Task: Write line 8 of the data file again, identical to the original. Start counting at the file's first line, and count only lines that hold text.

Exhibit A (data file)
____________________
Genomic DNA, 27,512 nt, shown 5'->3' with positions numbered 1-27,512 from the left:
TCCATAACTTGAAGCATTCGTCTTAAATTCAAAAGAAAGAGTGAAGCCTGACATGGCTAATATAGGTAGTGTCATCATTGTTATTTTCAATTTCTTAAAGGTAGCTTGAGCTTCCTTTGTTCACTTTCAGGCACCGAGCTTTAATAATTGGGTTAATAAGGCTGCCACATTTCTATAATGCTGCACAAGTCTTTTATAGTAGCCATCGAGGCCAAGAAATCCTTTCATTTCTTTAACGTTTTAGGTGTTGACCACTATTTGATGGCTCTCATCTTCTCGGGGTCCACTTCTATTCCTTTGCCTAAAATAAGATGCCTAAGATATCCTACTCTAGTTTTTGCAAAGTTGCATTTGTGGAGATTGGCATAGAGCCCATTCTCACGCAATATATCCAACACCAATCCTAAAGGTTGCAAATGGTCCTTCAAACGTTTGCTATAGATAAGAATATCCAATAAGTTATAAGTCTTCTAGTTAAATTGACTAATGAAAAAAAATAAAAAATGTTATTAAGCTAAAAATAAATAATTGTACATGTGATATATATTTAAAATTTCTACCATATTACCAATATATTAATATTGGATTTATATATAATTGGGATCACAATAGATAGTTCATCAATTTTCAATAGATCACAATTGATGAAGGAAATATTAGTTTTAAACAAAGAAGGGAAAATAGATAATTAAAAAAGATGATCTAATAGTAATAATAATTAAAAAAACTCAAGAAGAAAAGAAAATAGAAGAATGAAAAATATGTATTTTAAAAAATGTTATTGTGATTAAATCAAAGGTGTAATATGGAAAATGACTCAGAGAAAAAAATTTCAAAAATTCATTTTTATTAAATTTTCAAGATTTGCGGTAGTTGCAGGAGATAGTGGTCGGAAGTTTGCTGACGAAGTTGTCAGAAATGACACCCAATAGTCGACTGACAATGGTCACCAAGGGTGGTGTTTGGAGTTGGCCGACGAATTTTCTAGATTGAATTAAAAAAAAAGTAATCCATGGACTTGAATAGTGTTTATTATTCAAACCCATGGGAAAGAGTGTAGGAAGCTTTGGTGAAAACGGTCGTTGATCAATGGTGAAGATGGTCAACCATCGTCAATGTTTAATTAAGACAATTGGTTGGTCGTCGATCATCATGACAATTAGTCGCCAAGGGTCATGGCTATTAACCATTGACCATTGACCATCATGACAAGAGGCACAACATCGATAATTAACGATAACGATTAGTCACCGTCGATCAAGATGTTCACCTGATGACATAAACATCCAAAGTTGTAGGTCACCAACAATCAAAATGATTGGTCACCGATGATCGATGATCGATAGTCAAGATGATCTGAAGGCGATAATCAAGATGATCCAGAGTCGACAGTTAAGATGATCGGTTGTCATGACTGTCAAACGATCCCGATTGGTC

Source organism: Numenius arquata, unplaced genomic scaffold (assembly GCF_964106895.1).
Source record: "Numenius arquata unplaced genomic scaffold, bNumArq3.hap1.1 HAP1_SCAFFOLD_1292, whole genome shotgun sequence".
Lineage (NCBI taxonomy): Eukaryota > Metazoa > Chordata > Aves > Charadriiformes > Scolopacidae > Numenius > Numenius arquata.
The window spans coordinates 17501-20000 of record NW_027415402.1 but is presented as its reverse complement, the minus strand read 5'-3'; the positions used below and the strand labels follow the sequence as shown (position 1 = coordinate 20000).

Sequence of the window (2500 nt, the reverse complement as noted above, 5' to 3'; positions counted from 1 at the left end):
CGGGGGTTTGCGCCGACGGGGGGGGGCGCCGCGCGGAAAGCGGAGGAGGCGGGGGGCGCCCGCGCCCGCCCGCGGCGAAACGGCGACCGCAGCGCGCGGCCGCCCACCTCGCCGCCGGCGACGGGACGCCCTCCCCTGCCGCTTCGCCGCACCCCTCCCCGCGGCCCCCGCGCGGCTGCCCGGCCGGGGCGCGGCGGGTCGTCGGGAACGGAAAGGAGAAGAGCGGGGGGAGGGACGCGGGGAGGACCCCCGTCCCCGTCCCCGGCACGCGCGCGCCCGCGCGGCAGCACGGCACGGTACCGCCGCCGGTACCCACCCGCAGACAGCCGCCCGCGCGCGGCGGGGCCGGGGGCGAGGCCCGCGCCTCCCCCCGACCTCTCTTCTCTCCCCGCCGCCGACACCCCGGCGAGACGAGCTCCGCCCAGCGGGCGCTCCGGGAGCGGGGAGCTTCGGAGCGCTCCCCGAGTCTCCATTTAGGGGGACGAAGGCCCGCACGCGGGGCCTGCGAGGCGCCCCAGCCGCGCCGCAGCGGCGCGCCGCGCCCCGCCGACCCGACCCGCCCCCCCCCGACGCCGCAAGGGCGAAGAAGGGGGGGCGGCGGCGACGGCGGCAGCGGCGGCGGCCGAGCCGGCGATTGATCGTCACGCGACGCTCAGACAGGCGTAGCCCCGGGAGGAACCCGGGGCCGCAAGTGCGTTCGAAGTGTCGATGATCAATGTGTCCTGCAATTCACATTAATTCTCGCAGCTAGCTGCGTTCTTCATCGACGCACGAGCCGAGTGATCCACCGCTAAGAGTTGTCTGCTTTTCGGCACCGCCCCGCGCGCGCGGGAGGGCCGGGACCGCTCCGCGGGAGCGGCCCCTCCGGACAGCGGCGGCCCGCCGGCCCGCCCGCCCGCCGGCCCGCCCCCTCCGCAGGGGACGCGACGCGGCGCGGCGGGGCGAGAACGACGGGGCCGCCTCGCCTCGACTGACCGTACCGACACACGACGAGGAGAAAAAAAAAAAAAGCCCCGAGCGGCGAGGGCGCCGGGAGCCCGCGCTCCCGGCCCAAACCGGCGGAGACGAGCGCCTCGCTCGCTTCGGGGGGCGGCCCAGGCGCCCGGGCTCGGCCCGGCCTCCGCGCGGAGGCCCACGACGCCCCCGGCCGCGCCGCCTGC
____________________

CGGGGGTTTGCGCCGACGGGGGGGGGCGCCGCGCGGAAAGCGGAGGAGGCGGGGGGCGCCCGCGCCCGCCCGCGGCGAAACGGCGACCGCAGCGCGCGGCCGCCCACCTCGCCGCCGGCGACGGGACGCCCTCCCCTGCCGCTTCGCCGCACCCCTCCCCGCGGCCCCCGCGCGGCTGCCCGGCCGGGGCGCGGCGGGTCGTCGGGAACGGAAAGGAGAAGAGCGGGGGGAGGGACGCGGGGAGGACCCCCGTCCCCGTCCCCGGCACGCGCGCGCCCGCGCGGCAGCACGGCACGGTACCGCCGCCGGTACCCACCCGCAGACAGCCGCCCGCGCGCGGCGGGGCCGGGGGCGAGGCCCGCGCCTCCCCCCGACCTCTCTTCTCTCCCCGCCGCCGACACCCCGGCGAGACGAGCTCCGCCCAGCGGGCGCTCCGGGAGCGGGGAGCTTCGGAGCGCTCCCCGAGTCTCCATTTAGGGGGACGAAGGCCCGCACGCGGGGCCTGCGAGGCGCCCCAGCCGCGCCGCAGCGGCGCGCCGCGCCCCGCCGACCCGACCCGCCCCCCCCCGACGCCGCAAGGGCGAAGAAGGGGGGGCGGCGGCGACGGCGGCAGCGGCGGCGGCCGAGCCGGCGATTGATCGTCACGCGACGCTCAGACAGGCGTAGCCCCGGGAGGAACCCGGGGCCGCAAGTGCGTTCGAAGTGTCGATGATCAATGTGTCCTGCAATTCACATTAATTCTCGCAGCTAGCTGCGTTCTTCATCGACGCACGAGCCGAGTGATCCACCGCTAAGAGTTGTCTGCTTTTCGGCACCGCCCCGCGCGCGCGGGAGGGCCGGGACCGCTCCGCGGGAGCGGCCCCTCCGGACAGCGGCGGCCCGCCGGCCCGCCCGCCCGCCGGCCCGCCCCCTCCGCAGGGGACGCGACGCGGCGCGGCGGGGCGAGAACGACGGGGCCGCCTCGCCTCGACTGACCGTACCGACACACGACGAGGAGAAAAAAAAAAAAAGCCCCGAGCGGCGAGGGCGCCGGGAGCCCGCGCTCCCGGCCCAAACCGGCGGAGACGAGCGCCTCGCTCGCTTCGGGGGGCGGCCCAGGCGCCCGGGCTCGGCCCGGCCTCCGCGCGGAGGCCCACGACGCCCCCGGCCGCGCCGCCTGC